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Newell on Steam ‘bottleneck’, wants to open up publishing to everyone

Friday, 1st February 2013 12:29 GMT By Dave Cook

Valve founder Gabe Newell recently gave an hour-long lecture at the University of Texas. You can watch it all here – and I recommend that you do as it’s very interesting. At the 42-minute mark Newell discusses his vision for a Steam marketplace free from the bottleneck of publisher requests, and why he would like to take Valve out of that equation altogether, allowing content creators to publish freely in an open market. Think of a big open-invite market stall with no middleman.

“Right now Steam is essentially a curated store”, Newell explained. “It’s a bunch of other things but you can essentially think of it as a curated store. We have these really hard-working people that other companies call up and say, ‘Hey, would you put my game up on Steam’, and then they’re like ‘Oh, you know, we’re putting out three games a day right now, we’ve got to make these capsules and so on.”

“Essentially- whether we want to or not – we’re becoming a bottleneck, in terms of content being connected with users. Now, there are reasons why you might want to create an artificial bottleneck between content creators and consumers. For example, if you want to shift where relative value is, towards distribution, it’s great if you can create artificial shelf space scarcity.

“That’s not really what we’re trying to do. So rather than having this curated store we’re going to say, ‘OK if we’re thinking about this correctly, it really should be sort of a network API.’ There should be this publishing model – and yes you have to worry about viruses and malware and stuff like that – but essentially anybody should be able to publish anything through Steam.

“Steam is just a whole bunch of servers, and a whole bunch of network bandwidth, and if people are interested in consuming the stuff that you’re putting up there, than a collective good is going to be there. So rather than us sitting between creators and consumers, we’re going to get as far out of that connection as possible.

“That’s a consequence of the direction that the industry is going.”

An open marketplace for content creators. It sounds mega, and Newell wants people to be able to create their own content stores, set their own prices and sell things from TF2 hats to their own games and even their own game collection. What do you think?

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11 Comments

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  1. Kabby

    http://www.youtube.com/watch?v=t8QEOBgLBQU

    #1 2 years ago
  2. Stardog

    I’ve been saying this for ages. http://www.vg247.com/2012/09/07/steam-greenlight-expected-to-evolve-rapidly/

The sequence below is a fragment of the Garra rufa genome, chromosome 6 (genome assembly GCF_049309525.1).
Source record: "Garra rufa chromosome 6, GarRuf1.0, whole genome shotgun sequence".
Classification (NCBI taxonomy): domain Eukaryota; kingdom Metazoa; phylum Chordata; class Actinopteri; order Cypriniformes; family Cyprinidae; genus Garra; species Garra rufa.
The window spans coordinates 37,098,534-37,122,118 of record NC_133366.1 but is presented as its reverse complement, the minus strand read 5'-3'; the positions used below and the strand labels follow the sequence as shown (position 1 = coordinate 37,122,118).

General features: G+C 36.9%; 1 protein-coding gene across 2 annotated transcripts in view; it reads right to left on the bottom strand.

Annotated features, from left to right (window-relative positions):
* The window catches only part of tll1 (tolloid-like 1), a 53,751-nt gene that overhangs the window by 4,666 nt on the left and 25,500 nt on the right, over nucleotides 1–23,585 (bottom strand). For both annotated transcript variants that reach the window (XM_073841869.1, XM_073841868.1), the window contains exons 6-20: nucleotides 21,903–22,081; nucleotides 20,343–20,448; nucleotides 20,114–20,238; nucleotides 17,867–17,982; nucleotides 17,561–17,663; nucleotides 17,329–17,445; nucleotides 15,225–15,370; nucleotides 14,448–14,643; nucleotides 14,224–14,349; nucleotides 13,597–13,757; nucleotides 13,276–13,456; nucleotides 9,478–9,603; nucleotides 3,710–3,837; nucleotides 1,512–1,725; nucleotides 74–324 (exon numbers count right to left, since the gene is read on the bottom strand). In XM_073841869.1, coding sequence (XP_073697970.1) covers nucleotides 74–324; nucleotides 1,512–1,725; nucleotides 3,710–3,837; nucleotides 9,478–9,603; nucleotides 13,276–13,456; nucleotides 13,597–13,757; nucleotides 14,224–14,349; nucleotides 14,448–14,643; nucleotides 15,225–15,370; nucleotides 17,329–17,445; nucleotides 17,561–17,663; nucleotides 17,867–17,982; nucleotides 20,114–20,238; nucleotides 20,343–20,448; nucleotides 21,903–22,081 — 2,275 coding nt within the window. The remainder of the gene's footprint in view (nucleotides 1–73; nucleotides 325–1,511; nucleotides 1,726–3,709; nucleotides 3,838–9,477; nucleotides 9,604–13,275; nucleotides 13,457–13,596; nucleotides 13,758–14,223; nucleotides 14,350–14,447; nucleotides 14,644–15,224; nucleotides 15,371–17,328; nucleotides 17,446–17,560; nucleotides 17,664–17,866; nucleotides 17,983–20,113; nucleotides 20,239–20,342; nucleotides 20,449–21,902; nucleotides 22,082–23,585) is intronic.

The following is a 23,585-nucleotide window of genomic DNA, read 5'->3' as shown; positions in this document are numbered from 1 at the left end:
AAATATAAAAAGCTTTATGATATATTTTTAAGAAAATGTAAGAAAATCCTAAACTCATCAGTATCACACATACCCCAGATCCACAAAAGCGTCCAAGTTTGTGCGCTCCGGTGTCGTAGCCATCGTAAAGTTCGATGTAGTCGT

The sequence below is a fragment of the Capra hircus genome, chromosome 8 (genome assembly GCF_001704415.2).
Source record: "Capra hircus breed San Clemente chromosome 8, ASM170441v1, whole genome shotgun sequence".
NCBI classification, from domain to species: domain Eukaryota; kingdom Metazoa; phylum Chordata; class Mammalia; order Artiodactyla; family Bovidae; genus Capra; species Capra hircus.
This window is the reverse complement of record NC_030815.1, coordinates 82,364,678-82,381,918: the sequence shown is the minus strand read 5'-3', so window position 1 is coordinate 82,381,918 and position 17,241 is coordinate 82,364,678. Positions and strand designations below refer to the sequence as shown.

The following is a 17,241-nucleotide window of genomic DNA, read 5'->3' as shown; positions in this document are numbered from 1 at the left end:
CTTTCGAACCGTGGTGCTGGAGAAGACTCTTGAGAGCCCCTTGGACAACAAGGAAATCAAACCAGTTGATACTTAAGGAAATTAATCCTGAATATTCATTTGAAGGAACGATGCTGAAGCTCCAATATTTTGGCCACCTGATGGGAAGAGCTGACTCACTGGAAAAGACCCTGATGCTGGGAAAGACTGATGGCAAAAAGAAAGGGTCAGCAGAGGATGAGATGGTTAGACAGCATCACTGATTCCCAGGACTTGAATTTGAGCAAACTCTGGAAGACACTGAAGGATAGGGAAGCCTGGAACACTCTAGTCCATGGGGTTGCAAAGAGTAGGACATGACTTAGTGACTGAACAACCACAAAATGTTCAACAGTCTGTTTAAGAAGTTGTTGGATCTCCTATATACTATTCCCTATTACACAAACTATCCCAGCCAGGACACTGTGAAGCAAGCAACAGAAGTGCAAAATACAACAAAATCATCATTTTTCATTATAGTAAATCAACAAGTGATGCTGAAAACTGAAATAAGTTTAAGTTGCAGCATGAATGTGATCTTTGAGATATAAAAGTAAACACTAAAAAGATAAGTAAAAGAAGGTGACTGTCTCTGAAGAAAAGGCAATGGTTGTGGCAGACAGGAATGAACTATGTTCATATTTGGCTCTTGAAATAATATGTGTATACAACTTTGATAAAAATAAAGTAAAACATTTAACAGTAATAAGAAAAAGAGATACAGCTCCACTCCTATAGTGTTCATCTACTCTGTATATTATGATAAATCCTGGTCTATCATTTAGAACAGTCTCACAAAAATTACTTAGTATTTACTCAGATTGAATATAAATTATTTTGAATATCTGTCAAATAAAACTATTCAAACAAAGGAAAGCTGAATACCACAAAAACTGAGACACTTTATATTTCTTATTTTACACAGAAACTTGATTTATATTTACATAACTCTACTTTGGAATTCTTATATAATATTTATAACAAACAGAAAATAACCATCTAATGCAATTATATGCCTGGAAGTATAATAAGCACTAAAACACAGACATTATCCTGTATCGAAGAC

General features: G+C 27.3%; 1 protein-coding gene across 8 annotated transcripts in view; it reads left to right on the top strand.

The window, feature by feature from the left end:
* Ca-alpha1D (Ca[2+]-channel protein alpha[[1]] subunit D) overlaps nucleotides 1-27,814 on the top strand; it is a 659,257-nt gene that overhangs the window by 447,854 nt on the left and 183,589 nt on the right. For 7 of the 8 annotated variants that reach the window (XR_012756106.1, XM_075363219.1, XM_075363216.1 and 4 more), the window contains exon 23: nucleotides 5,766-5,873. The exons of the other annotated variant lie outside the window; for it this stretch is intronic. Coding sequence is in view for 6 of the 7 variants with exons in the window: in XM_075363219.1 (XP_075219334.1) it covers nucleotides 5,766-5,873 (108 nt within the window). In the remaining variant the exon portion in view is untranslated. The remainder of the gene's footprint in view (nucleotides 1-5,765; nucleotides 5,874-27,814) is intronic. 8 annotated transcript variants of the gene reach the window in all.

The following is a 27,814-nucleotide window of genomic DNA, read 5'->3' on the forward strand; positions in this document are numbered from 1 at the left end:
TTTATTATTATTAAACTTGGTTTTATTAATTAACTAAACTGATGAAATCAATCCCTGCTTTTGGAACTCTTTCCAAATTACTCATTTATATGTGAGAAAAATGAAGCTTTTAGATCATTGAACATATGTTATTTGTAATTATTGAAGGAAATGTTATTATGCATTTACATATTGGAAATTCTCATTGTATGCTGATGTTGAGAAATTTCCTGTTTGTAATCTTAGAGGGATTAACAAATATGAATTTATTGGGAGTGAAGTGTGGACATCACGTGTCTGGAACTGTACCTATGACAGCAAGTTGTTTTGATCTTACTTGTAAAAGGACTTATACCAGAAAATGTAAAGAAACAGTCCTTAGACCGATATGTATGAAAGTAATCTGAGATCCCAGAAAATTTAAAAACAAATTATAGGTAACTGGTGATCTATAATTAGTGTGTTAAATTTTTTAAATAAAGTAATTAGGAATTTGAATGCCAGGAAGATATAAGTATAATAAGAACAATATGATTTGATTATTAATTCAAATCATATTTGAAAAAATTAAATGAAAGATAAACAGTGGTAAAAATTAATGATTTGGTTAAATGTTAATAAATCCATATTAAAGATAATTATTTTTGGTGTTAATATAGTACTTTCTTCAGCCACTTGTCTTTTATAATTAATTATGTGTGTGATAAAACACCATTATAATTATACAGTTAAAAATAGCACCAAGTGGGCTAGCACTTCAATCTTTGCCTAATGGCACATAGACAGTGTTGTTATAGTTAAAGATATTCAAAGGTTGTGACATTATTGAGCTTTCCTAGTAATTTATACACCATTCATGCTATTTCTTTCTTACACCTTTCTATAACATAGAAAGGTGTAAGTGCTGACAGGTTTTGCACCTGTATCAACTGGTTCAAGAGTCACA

“They should just turn it into an app store where people can publish games for a fee and get to use the Steam platform.”

    As per usual you’re all wrong and I’m right. Now that Gabe himself has said it you can all say it too.

    #2 2 years ago
  3. viralshag

    But then what happens in a situation like that Day/War-Z (I can’t remember which it was) game if the released game is of such bad quality and barely playable?

    Valve kinda had to step in, put their foot down by taking it off the store and offer refunds. I like how Steam is now because a lot of the time I know that the games will be playable, whether they’re good or not is down to me.

    I think it’s a good idea but I also think if Valve were to get involved, I would hope it’s an entirely separate entity to Steam.

    #3 2 years ago
  4. DSB

    http://blogs.valvesoftware.com/abrash/valve-how-i-got-here-what-its-like-and-what-im-doing-2/

    I’d recommend that article. Valve is a company where ideas are just flying around left and right.

    Just because Newell believes in this, doesn’t mean it’s feasible, and doesn’t mean it won’t be thrown out eventually.

    I think some form of moderation ultimately serves everybody. If you’re competing with a thousand tiny stores, and some run by megapublishers, then it becomes near impossible to draw attention to your product, kinda like Apples appstore.

    Something like the new releases tab only makes sense because you only have x number of products coming out each day.

    #4 2 years ago
  5. Stardog

    @3 Then you just look at the ratings. Would you buy/install this game?

    I think the only reason War Z was removed was because of fake advertising, not because of game quality. Their “screenshots” were staged didn’t represent the actual game. The game itself is perfectly playable. It’s $15 and you can kill zombies/players and collect items. What more were people expecting? Though I haven’t played it since.

    No curation is required when there is a star rating system. And if they have good “Top 20 Newest/Hottest/All Time/Most Popular” formulas (which iTunes/Google Play don’t have) then decent content can be found quickly.